Why 'I Have a Dream' is a great American speech
The 50th anniversary of Martin Luther King Jr.’s “I Have a Dream” speech on Aug. 28 offers an opportunity for reflection on the nature of the speech itself. Why was it effective? And why does it continue to stir us today?
ABC News interviewed several top scholars on this issue, including Arizona State University professor of English Keith Miller, as part of its coverage of the anniversary.
According to Miller, who is an expert on the rhetoric and songs of the American civil rights movement, King excerpted pieces of other famous texts – including the Declaration of Independence, Emancipation Proclamation and the song “America (My Country, ‘Tis of Thee)” – as a way of tying the civil rights movement to other great moments in American history.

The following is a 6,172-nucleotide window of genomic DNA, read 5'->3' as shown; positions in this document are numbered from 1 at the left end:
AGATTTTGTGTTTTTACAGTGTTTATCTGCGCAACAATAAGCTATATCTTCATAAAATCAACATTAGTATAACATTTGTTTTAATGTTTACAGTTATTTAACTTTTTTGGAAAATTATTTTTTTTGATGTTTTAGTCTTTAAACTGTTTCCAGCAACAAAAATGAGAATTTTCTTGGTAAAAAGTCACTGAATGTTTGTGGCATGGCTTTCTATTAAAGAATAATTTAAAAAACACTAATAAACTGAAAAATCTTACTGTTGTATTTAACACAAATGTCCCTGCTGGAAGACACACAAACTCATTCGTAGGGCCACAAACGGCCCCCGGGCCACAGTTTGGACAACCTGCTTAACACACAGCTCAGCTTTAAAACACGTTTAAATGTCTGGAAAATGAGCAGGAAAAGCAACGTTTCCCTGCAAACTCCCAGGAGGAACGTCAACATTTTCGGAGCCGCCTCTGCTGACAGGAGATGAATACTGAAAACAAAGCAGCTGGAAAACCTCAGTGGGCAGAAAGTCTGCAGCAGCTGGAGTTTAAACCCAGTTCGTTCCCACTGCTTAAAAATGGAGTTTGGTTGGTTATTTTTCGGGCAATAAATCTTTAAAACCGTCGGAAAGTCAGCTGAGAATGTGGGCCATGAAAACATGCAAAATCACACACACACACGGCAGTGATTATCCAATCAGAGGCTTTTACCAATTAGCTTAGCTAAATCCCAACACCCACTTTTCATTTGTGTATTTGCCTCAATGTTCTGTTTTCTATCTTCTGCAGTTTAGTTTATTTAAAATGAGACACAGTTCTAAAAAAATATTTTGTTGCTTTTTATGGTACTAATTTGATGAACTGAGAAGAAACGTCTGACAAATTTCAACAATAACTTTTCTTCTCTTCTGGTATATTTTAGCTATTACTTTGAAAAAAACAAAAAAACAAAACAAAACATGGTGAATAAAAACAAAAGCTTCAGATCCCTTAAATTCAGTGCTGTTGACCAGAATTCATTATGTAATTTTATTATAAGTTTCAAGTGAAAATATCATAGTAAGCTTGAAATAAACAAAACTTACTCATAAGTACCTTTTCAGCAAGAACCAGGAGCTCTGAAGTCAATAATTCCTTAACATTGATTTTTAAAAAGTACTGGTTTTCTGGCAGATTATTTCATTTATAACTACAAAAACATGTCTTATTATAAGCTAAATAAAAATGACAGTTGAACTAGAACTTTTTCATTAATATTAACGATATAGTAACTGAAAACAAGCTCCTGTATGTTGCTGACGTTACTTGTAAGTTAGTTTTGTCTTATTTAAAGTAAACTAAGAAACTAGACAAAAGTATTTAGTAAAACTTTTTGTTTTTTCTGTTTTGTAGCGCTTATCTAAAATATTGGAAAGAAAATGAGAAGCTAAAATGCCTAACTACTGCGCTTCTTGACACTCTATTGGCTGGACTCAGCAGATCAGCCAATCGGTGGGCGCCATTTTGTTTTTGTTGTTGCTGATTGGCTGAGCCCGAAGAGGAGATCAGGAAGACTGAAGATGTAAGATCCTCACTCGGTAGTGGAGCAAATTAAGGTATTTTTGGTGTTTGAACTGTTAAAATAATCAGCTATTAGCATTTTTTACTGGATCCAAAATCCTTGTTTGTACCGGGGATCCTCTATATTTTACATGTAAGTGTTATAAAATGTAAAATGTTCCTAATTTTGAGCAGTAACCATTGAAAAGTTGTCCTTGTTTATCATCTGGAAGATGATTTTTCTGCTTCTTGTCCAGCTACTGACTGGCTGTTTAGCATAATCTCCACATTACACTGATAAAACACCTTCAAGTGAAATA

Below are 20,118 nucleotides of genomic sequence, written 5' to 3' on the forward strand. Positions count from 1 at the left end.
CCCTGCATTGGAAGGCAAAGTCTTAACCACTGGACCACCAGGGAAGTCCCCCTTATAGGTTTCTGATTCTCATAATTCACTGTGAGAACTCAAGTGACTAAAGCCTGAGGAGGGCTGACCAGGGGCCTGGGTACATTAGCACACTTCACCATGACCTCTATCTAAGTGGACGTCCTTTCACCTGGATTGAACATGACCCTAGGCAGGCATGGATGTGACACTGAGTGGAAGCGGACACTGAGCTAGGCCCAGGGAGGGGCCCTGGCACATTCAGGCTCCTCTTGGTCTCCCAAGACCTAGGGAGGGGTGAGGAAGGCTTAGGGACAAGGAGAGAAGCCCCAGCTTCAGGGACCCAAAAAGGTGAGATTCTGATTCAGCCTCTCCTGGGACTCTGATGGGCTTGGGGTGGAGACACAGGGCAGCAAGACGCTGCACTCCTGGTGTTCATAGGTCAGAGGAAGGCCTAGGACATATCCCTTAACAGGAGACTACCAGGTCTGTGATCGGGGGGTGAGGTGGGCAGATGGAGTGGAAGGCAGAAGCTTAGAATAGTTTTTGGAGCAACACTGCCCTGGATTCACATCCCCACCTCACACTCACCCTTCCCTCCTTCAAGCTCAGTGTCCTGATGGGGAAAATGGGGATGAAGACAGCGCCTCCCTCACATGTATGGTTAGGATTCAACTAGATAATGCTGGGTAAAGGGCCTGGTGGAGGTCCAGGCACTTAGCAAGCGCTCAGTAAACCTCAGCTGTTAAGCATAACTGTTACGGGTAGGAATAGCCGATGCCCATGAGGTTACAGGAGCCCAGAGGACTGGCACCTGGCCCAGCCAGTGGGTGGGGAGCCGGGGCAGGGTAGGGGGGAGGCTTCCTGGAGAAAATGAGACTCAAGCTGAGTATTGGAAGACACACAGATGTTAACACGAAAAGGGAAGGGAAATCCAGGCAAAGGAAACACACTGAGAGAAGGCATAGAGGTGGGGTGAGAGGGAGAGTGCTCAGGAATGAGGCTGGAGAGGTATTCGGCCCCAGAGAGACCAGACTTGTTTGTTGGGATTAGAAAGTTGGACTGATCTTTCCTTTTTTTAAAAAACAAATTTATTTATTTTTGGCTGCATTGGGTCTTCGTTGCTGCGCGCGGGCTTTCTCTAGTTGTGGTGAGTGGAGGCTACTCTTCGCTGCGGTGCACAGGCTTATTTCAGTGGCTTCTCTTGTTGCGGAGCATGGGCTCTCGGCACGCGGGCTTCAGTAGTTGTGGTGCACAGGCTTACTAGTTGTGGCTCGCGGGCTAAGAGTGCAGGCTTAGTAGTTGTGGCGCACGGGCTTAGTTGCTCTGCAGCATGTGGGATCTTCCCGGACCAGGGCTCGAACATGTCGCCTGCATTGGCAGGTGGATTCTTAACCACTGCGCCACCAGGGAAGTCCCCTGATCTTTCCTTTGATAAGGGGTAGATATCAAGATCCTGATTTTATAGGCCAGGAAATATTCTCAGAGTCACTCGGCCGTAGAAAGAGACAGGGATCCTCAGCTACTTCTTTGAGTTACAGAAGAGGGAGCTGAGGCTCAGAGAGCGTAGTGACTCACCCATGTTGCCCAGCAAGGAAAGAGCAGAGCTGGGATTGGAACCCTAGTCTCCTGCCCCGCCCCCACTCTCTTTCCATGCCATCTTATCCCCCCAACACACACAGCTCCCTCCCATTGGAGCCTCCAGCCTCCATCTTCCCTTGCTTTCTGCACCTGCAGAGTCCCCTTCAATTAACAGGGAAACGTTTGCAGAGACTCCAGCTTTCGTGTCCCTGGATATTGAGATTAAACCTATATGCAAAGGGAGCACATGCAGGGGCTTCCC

"He's appealing to the most sacred touchstones that there are in the United States," Miller is quoted as saying. "He's incorporating these other voices that are more or less unimpeachable."
King also referenced multiple biblical passages, many from the book of Exodus, for example, which paralleled the struggle of those fighting for greater rights in the U.S.
"So [the speech] is a revamping of Exodus, or a later chapter of the Exodus," said Miller in the article.
Miller’s latest book is “Martin Luther King's Biblical Epic: His Final, Great Speech,” published by University Press of Mississippi in 2011.
The Department of English is an academic unit in ASU’s College of Liberal Arts and Sciences.